The partnership "will help to bridge Canada's capacity to maintain a reliable and rapidly available supply of vaccines into 2022 and 2023 ahead of Moderna's Canadian vaccine facility becoming operational," Procurement Minister Anita Anand said in a statement.

Meanwhile, US drugmaker Merck & Co Inc has initiated a rolling submission to Health Canada for Molnupiravir, an oral antiviral therapy treatment for COVID-19, it said in a statement on Friday.

Molnupiravir is being developed by Merck and Ridgeback Biotherapeutics for the treatment of non-hospitalized COVID-19 patients. 

Canada has one of the best inoculation rates in the world, with more than 82 percent of eligible people having one shot and 71 percent fully-vaccinated. Still, active cases have doubled in two weeks amid a Delta-driven fourth wave.


Dutch Prime Minister Mark Rutte on Friday said the government is considering lifting social distancing rules on Sept 20 as COVID-19 cases in the Netherlands ease.

In the week ended Aug 10, cases fell by 14 percent in the Netherlands to 103 per 100,000 inhabitants, the country's National Institute for Health (RIVM) found.

However, Rutte said some pandemic restrictions are still needed for now, including keeping nightclubs and restaurants closed after midnight.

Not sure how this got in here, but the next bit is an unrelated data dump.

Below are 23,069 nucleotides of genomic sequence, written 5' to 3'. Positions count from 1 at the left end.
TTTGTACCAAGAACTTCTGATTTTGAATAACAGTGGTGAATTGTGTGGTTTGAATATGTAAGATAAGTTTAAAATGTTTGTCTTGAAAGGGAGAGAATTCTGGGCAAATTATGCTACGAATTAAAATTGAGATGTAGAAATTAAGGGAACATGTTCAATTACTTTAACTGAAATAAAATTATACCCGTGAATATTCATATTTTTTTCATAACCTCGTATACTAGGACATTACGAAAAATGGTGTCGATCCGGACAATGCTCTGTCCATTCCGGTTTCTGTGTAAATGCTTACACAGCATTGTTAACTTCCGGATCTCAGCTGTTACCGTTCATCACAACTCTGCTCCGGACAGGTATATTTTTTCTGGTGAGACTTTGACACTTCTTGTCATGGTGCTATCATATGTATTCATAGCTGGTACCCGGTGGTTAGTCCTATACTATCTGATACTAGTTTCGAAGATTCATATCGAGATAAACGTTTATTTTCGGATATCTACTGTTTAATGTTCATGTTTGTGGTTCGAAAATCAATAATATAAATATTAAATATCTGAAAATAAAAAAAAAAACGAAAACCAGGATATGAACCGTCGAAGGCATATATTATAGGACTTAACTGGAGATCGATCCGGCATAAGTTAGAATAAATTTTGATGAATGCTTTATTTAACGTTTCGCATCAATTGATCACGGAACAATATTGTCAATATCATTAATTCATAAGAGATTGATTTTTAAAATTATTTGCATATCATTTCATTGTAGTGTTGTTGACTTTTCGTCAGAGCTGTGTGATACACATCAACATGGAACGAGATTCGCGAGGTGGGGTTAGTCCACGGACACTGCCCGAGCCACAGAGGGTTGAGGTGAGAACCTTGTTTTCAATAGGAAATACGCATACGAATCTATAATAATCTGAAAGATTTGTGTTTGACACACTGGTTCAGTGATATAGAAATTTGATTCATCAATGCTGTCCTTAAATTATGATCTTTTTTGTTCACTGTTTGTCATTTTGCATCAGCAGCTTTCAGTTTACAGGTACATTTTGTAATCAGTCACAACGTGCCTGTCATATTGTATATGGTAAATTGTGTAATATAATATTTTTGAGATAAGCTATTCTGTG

An attempt to lift most restrictions, including on nightlife, on June 26 had to be canceled two weeks later after cases in young adults surged. 

Around two-thirds of Dutch people aged 16 and older are fully vaccinated, and 90 percent said they have had or plan to have a vaccine.


Russia's daily COVID-19 deaths hit a new record of 819 on Saturday, a day after Moscow's health department reported the highest number of monthly deaths in the city since the start of the pandemic.

Russia's daily coronavirus deaths are on the rise after infections peaked in July. Authorities blame the infectious Delta variant and a slow vaccination rate.

Russia's official total coronavirus death toll stands at 169,683. Rosstat, the government statistics agency, keeps a separate count from the pandemic task force and says it recorded around 315,000 deaths related to COVID-19 between last April and June this year.



Argentina President Alberto Fernandez apologized after a photo that showed him hosting a birthday party for his longtime partner during the country’s strictest phase of last year’s COVID-19 lockdown came to light, triggering opposition calls to start an impeachment process.